where ever he goes.
G-Maw said making close friends that are always there when
you need them.
Do all of your children have a musical side?
Yes. My youngest son, Steve Perry, took piano lessons and
Wesley plays a little guitar and sings from time to time.
(Funny fact interjected by Wesley - In my family we have many
folks with famous singer names…. Faith Hill, my brother Steve
Perry and my daughter Katie Perry, I’m the odd man out!)
When did you realize that Faith had the talent to sing?
When she was two, standing in a pew at church singing with the
hymnal upside down.
When she told you she wanted to move to Nashville
to pursue a country music career, what was your first
(Answered by Wesley) My mom said no. Said she got lost in
Jackson and she knew she wouldn’t be able to find her way
around a place such as Nashville. My dad has always given her
his support since the very beginning.
Do you remember where you were the first time you
heard Faith on the radio? What was your reaction?
Driving down Highway 49 headed home from work.
My mom’s reaction was, “Well, there she is on the radio.”
As a parent, how did it make you feel to see Faith
honored in such a special way with the marker on
the Mississippi Country Music Trail?
My dad said he was so proud. He never thought she would get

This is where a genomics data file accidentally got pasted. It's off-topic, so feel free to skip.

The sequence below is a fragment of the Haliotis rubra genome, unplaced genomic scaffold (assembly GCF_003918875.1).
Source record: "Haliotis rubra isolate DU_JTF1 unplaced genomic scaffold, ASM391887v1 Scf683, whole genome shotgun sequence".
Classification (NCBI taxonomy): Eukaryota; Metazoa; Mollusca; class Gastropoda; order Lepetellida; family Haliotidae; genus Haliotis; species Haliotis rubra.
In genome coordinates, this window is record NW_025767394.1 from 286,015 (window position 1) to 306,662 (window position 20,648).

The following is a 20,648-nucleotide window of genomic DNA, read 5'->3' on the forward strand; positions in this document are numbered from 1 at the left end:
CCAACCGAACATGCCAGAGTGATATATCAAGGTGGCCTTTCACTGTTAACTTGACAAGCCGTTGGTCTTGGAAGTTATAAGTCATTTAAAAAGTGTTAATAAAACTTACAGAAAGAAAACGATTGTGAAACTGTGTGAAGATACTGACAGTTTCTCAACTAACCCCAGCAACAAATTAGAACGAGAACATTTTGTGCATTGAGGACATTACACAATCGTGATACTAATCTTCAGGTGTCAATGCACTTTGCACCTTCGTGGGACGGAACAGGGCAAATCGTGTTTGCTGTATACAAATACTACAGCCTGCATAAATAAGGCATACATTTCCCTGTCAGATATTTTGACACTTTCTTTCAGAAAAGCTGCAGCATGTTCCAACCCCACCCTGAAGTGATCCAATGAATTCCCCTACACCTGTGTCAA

this big! My mom said she would have told your reporter that
she is proud of all of her children.
Hometown Rankin • 27
28 • February/March 2016
Hometown Rankin • 29
30 • February/March 2016
Mary Ann Kirby
couple of years ago, I was walking
back to my then-downtown office
from lunch and noticed a man up
ahead that clearly looked as if he had fallen
on hard times. He was leaning against the
wall watching as I approached and just as
I did, asked if I had a dollar to spare. Now
I knew he was going to ask me that but
what proceeded to come out of my mouth
was astonishing, even to me. I said, “I don’t
have a dollar. I even had to charge my lunch.”
And while I’m quite certain the guy doesn’t
take American Express or care, for that
matter, that I’d been faced with the grueling
decision between cash or credit, he still
managed a gracious nod as I passed him by.
I felt guilty–and ridiculous.
It got me to thinking, though, as I
continued on, what should I have said?
Better yet, what could I have done? It was
the second incident in as many weeks that
left me with the same question.
The week before, my son and I had made
a trip to Yazoo City to see my grandmother.
On the way there, I noticed an older man
standing alongside the highway trying to
fix his bicycle. His front wheel was lying on